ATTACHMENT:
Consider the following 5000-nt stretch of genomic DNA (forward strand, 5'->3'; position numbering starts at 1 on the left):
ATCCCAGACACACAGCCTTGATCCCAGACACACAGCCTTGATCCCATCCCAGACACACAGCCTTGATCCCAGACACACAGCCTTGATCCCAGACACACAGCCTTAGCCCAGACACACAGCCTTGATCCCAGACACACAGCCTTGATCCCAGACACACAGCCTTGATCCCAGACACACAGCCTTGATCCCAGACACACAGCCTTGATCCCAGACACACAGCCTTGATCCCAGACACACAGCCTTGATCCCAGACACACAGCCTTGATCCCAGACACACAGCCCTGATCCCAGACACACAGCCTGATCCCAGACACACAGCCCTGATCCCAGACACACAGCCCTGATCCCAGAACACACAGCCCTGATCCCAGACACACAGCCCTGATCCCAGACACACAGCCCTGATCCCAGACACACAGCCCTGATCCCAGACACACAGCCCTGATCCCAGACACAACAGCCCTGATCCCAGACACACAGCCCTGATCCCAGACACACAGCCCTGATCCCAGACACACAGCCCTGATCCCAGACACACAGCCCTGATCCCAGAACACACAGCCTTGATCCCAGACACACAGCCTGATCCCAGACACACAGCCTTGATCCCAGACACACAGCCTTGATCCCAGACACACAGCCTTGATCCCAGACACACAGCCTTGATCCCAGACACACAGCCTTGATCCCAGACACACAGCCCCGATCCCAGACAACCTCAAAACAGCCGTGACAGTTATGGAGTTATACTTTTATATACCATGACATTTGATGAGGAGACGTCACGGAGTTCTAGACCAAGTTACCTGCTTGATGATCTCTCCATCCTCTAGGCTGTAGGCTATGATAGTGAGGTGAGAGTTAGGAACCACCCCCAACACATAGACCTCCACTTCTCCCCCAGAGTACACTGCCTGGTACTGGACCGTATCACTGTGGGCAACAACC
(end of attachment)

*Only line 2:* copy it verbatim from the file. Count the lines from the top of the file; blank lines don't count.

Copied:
ATCCCAGACACACAGCCTTGATCCCAGACACACAGCCTTGATCCCATCCCAGACACACAGCCTTGATCCCAGACACACAGCCTTGATCCCAGACACACAGCCTTAGCCCAGACACACAGCCTTGATCCCAGACACACAGCCTTGATCCCAGACACACAGCCTTGATCCCAGACACACAGCCTTGATCCCAGACACACAGCCTTGATCCCAGACACACAGCCTTGATCCCAGACACACAGCCTTGATCCCAGACACACAGCCTTGATCCCAGACACACAGCCCTGATCCCAGACACACAGCCTGATCCCAGACACACAGCCCTGATCCCAGACACACAGCCCTGATCCCAGAACACACAGCCCTGATCCCAGACACACAGCCCTGATCCCAGACACACAGCCCTGATCCCAGACACACAGCCCTGATCCCAGACACACAGCCCTGATCCCAGACACAACAGCCCTGATCCCAGACACACAGCCCTGATCCCAGACACACAGCCCTGATCCCAGACACACAGCCCTGATCCCAGACACACAGCCCTGATCCCAGAACACACAGCCTTGATCCCAGACACACAGCCTGATCCCAGACACACAGCCTTGATCCCAGACACACAGCCTTGATCCCAGACACACAGCCTTGATCCCAGACACACAGCCTTGATCCCAGACACACAGCCTTGATCCCAGACACACAGCCCCGATCCCAGACAACCTCAAAACAGCCGTGACAGTTATGGAGTTATACTTTTATATACCATGACATTTGATGAGGAGACGTCACGGAGTTCTAGACCAAGTTACCTGCTTGATGATCTCTCCATCCTCTAGGCTGTAGGCTATGATAGTGAGGTGAGAGTTAGGAACCACCCCCAACACATAGACCTCCACTTCTCCCCCAGAGTACACTGCCTGGTACTGGACCGTATCACTGTGGGCAACAACC